Upon walking into the designated birthday bash bar my immediate reaction was to run. Hearing someone is going to have a party at a bar brings to mind crowded mingling and music so loud you can't understand the name of everyone you are being introduced to. To me, this sounds like the ideal social situation to show up to alone when the only other party goers you know are the birthday boy and his girlfriend. Instead, the party consisted of about four tables that had been dragged together banquet style. Guests were seated on either side and it was very apparent that everyone was part of a couple. Being the only single attendee it was my infinite pleasure to take a seat at the head of the table. Making this situation even more joyous was the fact that to my right sat a boy and girl who came to this shindig as a first date and on my left was a couple who had only recently become official. I ordered a drink before even taking off my coat. 

Mercifully, my roommate Cassie* decided to be my "plus one." By the time she arrived everyone was a few drinks in and becoming quite chatty. The boy on the first date was not having a great experience and each time his date left to use the loo he would lean to me and say, "Is my humour too crass? I feel like I'm scaring her with the off-colour jokes and profanity." 

"I think your jokes are funny," I assured him. 

"I know! I wish she was laughing as much as you! I think she's too much of a good-girl." Thank you? 

When the party ended and everyone began to go their separate ways, Cassie and I were invited to hangout at another party goer's apartment. We agreed and all set off to catch the brown line. While on the brown line Cassie had the wise revelation that if we did not head back home right then we would miss the last purple line to Evanston. She got off the brown line abruptly and I had sense enough to follow because somewhere in my clouded mind I thought, "Best not to lose my roommate after three drinks. We boarded a red line heading north. 

As usual, the red line was crowded, but we were able to find two sideways-facing seats. At the next stop an extremely intoxicated college student entered the car and plopped into one of the forward-facing seats directly to mine and Cassie's right. His loud volume and swaying body caused the person next to him to move to the back of the train. Unperturbed, the drunk student spread out across both seats. He turned to Cassie, "That guy thought I was too loud." 

"You are a bit loud," she answered good-humouredly. 

 "But now I got these seats allllll to myself!" 

 "It's good to spread out." 

"Do you want to scare off your seatmate? I can show you how." 

I leaned forward and smiled at the drunkard. "Hello."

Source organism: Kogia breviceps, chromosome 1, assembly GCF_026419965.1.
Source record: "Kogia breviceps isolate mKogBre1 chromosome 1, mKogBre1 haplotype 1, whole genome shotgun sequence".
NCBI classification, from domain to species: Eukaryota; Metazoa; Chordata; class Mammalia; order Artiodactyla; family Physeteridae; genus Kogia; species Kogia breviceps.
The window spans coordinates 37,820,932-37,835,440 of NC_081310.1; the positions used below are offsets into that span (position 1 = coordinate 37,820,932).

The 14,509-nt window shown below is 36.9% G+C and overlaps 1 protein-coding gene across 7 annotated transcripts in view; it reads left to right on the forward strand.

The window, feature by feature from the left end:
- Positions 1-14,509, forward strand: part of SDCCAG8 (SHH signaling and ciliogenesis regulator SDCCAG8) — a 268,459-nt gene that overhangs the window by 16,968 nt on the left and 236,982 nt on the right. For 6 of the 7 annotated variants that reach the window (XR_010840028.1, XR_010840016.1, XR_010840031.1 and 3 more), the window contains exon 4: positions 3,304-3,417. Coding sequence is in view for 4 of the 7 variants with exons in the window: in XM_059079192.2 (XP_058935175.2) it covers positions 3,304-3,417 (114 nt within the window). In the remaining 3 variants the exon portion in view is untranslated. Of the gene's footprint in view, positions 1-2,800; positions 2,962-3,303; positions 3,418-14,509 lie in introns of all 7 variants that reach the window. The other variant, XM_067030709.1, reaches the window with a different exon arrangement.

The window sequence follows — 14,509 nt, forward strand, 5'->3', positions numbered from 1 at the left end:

"No," Cassie responded, "I think I'll keep my seatmate." 

"Oh! Well she's a pretty seatmate." He widened his eyes to look more sincere. "If I had a seatmate like her I wouldn't want to scare her off either." 

"You've got some glitter on your face," Cassie observed. 

"Ah yeah. I got glitter bombed by some dudes at this party." 

 "It's kind of all over." 

 "Got hit real hard." 

Directly across from Cassie and me was Zach Galifianakis's twin. He was wearing a purple baja and held a phone closely to his ear while watching everyone from the corners of his eyes. Across from Glitter was a young downtrodden man with his head in his hands, who was swaying dangerously to and fro. I looked around at the other occupants of the train. There was a man in slight business attire holding a Starbucks bag (I wanted to know what Starbucks was opened this late). By the back door stood an extremely curvy woman in petite clothing who was hanging onto a man I could only assume was her boyfriend or soon to be one-night-stand. I wondered if I looked as outwardly inebriated to these people as Glitter did. No one else on the train seemed as unsteady on their feet as I felt. To be fair, however, I was not swaying as Gumby-like as Glitter and I was fortunate to be sitting. My dumb smile was perhaps the only thing giving me away. Then again, to smile on the CTA only makes you look either like a tourist or mentally unstable. 

Luckily, my rum-and-coke-induced smile was to be upstaged when the downtrodden man across from us turned out not to be sad or tired, but sick. He began spewing pink foam onto the floor. Like a machine, half of the car around us sprang from their seats and huddled around the front door. Their terrified looks as they "sardined" themselves into a few feet of space would make one think this man was wielding a weapon instead of a stomach obviously too full of alcohol.